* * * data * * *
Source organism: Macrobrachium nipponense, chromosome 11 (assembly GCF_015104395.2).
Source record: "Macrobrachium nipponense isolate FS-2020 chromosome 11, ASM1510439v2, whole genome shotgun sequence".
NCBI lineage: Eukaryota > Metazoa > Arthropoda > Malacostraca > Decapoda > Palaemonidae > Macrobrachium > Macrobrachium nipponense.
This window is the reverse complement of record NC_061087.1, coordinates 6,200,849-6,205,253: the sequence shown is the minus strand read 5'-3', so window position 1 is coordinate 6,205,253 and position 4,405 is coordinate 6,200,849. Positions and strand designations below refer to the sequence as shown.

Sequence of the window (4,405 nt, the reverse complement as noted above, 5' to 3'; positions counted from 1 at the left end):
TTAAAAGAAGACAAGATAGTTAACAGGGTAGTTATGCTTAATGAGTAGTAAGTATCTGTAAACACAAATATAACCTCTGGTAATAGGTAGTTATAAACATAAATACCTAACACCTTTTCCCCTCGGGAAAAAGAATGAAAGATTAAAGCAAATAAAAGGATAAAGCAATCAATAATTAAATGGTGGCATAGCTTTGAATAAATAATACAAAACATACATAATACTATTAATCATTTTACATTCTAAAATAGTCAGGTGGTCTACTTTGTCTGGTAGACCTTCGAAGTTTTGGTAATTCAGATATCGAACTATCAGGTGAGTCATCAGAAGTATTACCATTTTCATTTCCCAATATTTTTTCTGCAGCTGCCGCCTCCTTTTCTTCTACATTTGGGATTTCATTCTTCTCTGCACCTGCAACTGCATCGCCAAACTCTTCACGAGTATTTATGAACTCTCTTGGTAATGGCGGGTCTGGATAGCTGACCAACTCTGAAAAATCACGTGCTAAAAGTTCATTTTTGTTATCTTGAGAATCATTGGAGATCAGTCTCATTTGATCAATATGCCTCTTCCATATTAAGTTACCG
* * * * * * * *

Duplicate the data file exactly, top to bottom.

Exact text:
Source organism: Macrobrachium nipponense, chromosome 11 (assembly GCF_015104395.2).
Source record: "Macrobrachium nipponense isolate FS-2020 chromosome 11, ASM1510439v2, whole genome shotgun sequence".
NCBI lineage: Eukaryota > Metazoa > Arthropoda > Malacostraca > Decapoda > Palaemonidae > Macrobrachium > Macrobrachium nipponense.
This window is the reverse complement of record NC_061087.1, coordinates 6,200,849-6,205,253: the sequence shown is the minus strand read 5'-3', so window position 1 is coordinate 6,205,253 and position 4,405 is coordinate 6,200,849. Positions and strand designations below refer to the sequence as shown.

Sequence of the window (4,405 nt, the reverse complement as noted above, 5' to 3'; positions counted from 1 at the left end):
TTAAAAGAAGACAAGATAGTTAACAGGGTAGTTATGCTTAATGAGTAGTAAGTATCTGTAAACACAAATATAACCTCTGGTAATAGGTAGTTATAAACATAAATACCTAACACCTTTTCCCCTCGGGAAAAAGAATGAAAGATTAAAGCAAATAAAAGGATAAAGCAATCAATAATTAAATGGTGGCATAGCTTTGAATAAATAATACAAAACATACATAATACTATTAATCATTTTACATTCTAAAATAGTCAGGTGGTCTACTTTGTCTGGTAGACCTTCGAAGTTTTGGTAATTCAGATATCGAACTATCAGGTGAGTCATCAGAAGTATTACCATTTTCATTTCCCAATATTTTTTCTGCAGCTGCCGCCTCCTTTTCTTCTACATTTGGGATTTCATTCTTCTCTGCACCTGCAACTGCATCGCCAAACTCTTCACGAGTATTTATGAACTCTCTTGGTAATGGCGGGTCTGGATAGCTGACCAACTCTGAAAAATCACGTGCTAAAAGTTCATTTTTGTTATCTTGAGAATCATTGGAGATCAGTCTCATTTGATCAATATGCCTCTTCCATATTAAGTTACCG